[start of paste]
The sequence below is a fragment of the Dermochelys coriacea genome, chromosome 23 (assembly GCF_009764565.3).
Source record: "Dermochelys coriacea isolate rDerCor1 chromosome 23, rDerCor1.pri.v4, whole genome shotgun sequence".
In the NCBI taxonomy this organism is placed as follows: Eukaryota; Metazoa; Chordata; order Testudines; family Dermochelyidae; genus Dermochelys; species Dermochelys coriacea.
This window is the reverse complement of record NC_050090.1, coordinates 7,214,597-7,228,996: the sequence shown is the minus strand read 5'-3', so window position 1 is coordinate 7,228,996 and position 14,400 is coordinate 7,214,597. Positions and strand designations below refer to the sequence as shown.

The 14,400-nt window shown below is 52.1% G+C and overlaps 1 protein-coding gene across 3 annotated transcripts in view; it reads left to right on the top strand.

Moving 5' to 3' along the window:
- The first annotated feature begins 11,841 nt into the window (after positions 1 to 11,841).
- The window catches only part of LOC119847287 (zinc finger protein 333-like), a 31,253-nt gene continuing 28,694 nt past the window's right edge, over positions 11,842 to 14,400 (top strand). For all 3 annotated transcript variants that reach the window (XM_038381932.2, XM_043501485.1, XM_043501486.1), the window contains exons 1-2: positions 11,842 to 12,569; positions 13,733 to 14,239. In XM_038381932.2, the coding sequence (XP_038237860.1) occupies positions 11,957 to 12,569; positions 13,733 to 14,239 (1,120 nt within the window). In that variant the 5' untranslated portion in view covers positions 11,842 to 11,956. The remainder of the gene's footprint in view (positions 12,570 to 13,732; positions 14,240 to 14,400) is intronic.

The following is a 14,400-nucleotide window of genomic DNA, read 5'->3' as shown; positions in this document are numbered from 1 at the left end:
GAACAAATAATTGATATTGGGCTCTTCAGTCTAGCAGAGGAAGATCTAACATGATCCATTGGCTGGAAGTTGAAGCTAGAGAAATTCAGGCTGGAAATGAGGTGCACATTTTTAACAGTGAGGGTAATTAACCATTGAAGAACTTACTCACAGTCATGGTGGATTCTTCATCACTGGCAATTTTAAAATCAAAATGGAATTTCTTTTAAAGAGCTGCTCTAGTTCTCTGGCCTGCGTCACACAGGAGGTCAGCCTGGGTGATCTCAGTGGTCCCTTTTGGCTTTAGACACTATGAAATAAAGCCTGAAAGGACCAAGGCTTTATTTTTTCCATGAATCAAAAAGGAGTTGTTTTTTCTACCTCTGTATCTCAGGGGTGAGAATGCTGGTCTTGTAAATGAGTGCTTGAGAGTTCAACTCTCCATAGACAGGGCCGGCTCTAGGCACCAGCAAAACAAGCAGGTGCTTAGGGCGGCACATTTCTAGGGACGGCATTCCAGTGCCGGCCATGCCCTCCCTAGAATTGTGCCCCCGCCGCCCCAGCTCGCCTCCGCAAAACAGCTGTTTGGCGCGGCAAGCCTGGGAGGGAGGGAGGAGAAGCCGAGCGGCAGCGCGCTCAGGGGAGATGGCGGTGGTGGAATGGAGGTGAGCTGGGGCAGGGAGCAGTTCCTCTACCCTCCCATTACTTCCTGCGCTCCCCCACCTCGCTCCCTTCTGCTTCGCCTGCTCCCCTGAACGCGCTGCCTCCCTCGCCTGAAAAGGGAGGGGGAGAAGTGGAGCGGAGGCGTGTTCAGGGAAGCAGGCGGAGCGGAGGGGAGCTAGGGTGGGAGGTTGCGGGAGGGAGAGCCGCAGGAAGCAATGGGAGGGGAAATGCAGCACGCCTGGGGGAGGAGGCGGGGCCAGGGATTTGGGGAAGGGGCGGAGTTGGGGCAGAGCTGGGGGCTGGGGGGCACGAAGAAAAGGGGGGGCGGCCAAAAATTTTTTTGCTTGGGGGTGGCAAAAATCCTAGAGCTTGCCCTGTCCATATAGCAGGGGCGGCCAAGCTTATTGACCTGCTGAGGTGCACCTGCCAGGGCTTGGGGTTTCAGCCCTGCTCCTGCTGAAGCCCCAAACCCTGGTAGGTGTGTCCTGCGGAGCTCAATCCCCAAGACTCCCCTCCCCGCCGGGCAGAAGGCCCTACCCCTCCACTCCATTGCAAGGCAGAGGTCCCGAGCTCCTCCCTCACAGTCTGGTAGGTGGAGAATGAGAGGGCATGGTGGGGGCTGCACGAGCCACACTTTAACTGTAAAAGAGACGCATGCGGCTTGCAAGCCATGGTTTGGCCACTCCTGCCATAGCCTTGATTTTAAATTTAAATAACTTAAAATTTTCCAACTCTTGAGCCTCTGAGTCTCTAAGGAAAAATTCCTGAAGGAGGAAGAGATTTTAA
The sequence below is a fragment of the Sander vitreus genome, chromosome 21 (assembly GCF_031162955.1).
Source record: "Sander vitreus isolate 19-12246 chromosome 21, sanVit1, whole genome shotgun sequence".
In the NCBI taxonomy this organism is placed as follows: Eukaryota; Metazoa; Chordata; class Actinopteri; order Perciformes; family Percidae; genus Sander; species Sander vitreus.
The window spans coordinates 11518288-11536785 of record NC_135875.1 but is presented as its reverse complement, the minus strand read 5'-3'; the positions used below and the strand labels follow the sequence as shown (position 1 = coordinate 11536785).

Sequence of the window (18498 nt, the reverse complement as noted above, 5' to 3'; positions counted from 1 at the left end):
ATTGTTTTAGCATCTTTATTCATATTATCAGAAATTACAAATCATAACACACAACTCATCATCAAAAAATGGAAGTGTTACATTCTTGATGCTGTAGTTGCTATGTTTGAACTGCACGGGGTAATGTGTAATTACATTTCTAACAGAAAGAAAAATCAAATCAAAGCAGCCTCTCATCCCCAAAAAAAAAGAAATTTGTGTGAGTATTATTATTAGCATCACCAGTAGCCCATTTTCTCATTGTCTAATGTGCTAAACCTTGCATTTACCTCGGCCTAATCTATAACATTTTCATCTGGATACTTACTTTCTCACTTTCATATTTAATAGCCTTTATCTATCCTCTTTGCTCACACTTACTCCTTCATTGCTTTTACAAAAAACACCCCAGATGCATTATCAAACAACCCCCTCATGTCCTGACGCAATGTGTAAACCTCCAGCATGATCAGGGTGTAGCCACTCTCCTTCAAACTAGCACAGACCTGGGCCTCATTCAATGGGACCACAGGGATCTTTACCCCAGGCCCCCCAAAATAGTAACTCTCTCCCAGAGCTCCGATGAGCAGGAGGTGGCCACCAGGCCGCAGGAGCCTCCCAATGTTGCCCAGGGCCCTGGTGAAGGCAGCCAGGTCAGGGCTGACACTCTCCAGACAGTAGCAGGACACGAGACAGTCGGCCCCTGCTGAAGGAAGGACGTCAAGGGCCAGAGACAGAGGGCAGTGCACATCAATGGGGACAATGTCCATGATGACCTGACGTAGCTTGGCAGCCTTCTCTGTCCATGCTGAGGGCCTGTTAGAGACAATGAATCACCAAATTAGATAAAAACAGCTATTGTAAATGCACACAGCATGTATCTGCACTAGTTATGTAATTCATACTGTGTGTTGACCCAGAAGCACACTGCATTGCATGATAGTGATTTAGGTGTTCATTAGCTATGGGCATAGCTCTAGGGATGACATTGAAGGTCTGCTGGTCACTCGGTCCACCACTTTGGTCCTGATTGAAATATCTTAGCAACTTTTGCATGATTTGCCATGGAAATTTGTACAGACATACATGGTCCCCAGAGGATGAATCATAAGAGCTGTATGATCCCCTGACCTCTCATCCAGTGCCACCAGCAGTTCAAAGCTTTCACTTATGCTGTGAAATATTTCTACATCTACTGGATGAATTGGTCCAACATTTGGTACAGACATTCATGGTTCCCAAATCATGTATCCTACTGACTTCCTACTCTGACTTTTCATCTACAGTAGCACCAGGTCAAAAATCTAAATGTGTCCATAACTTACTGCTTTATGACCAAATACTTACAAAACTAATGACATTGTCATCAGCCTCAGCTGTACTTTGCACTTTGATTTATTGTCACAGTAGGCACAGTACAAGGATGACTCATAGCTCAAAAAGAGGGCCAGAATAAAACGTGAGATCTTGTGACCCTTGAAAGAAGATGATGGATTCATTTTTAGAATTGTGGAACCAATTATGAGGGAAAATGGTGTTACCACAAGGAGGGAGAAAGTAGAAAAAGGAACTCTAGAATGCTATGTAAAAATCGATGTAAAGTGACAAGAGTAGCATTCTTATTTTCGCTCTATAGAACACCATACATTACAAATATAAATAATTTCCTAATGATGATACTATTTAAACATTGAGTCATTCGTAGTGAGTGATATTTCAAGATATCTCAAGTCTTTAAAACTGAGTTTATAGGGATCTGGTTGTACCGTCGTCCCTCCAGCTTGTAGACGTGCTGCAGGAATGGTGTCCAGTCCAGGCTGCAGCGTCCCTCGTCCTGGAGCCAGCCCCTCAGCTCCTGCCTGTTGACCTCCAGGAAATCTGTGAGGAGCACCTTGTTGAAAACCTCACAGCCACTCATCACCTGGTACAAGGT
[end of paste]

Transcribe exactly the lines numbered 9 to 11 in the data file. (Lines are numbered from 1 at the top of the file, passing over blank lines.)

The following is a 14,400-nucleotide window of genomic DNA, read 5'->3' as shown; positions in this document are numbered from 1 at the left end:
GAACAAATAATTGATATTGGGCTCTTCAGTCTAGCAGAGGAAGATCTAACATGATCCATTGGCTGGAAGTTGAAGCTAGAGAAATTCAGGCTGGAAATGAGGTGCACATTTTTAACAGTGAGGGTAATTAACCATTGAAGAACTTACTCACAGTCATGGTGGATTCTTCATCACTGGCAATTTTAAAATCAAAATGGAATTTCTTTTAAAGAGCTGCTCTAGTTCTCTGGCCTGCGTCACACAGGAGGTCAGCCTGGGTGATCTCAGTGGTCCCTTTTGGCTTTAGACACTATGAAATAAAGCCTGAAAGGACCAAGGCTTTATTTTTTCCATGAATCAAAAAGGAGTTGTTTTTTCTACCTCTGTATCTCAGGGGTGAGAATGCTGGTCTTGTAAATGAGTGCTTGAGAGTTCAACTCTCCATAGACAGGGCCGGCTCTAGGCACCAGCAAAACAAGCAGGTGCTTAGGGCGGCACATTTCTAGGGACGGCATTCCAGTGCCGGCCATGCCCTCCCTAGAATTGTGCCCCCGCCGCCCCAGCTCGCCTCCGCAAAACAGCTGTTTGGCGCGGCAAGCCTGGGAGGGAGGGAGGAGAAGCCGAGCGGCAGCGCGCTCAGGGGAGATGGCGGTGGTGGAATGGAGGTGAGCTGGGGCAGGGAGCAGTTCCTCTACCCTCCCATTACTTCCTGCGCTCCCCCACCTCGCTCCCTTCTGCTTCGCCTGCTCCCCTGAACGCGCTGCCTCCCTCGCCTGAAAAGGGAGGGGGAGAAGTGGAGCGGAGGCGTGTTCAGGGAAGCAGGCGGAGCGGAGGGGAGCTAGGGTGGGAGGTTGCGGGAGGGAGAGCCGCAGGAAGCAATGGGAGGGGAAATGCAGCACGCCTGGGGGAGGAGGCGGGGCCAGGGATTTGGGGAAGGGGCGGAGTTGGGGCAGAGCTGGGGGCTGGGGGGCACGAAGAAAAGGGGGGGCGGCCAAAAATTTTTTTGCTTGGGGGTGGCAAAAATCCTAGAGCTTGCCCTGTCCATATAGCAGGGGCGGCCAAGCTTATTGACCTGCTGAGGTGCACCTGCCAGGGCTTGGGGTTTCAGCCCTGCTCCTGCTGAAGCCCCAAACCCTGGTAGGTGTGTCCTGCGGAGCTCAATCCCCAAGACTCCCCTCCCCGCCGGGCAGAAGGCCCTACCCCTCCACTCCATTGCAAGGCAGAGGTCCCGAGCTCCTCCCTCACAGTCTGGTAGGTGGAGAATGAGAGGGCATGGTGGGGGCTGCACGAGCCACACTTTAACTGTAAAAGAGACGCATGCGGCTTGCAAGCCATGGTTTGGCCACTCCTGCCATAGCCTTGATTTTAAATTTAAATAACTTAAAATTTTCCAACTCTTGAGCCTCTGAGTCTCTAAGGAAAAATTCCTGAAGGAGGAAGAGATTTTAA
The sequence below is a fragment of the Sander vitreus genome, chromosome 21 (assembly GCF_031162955.1).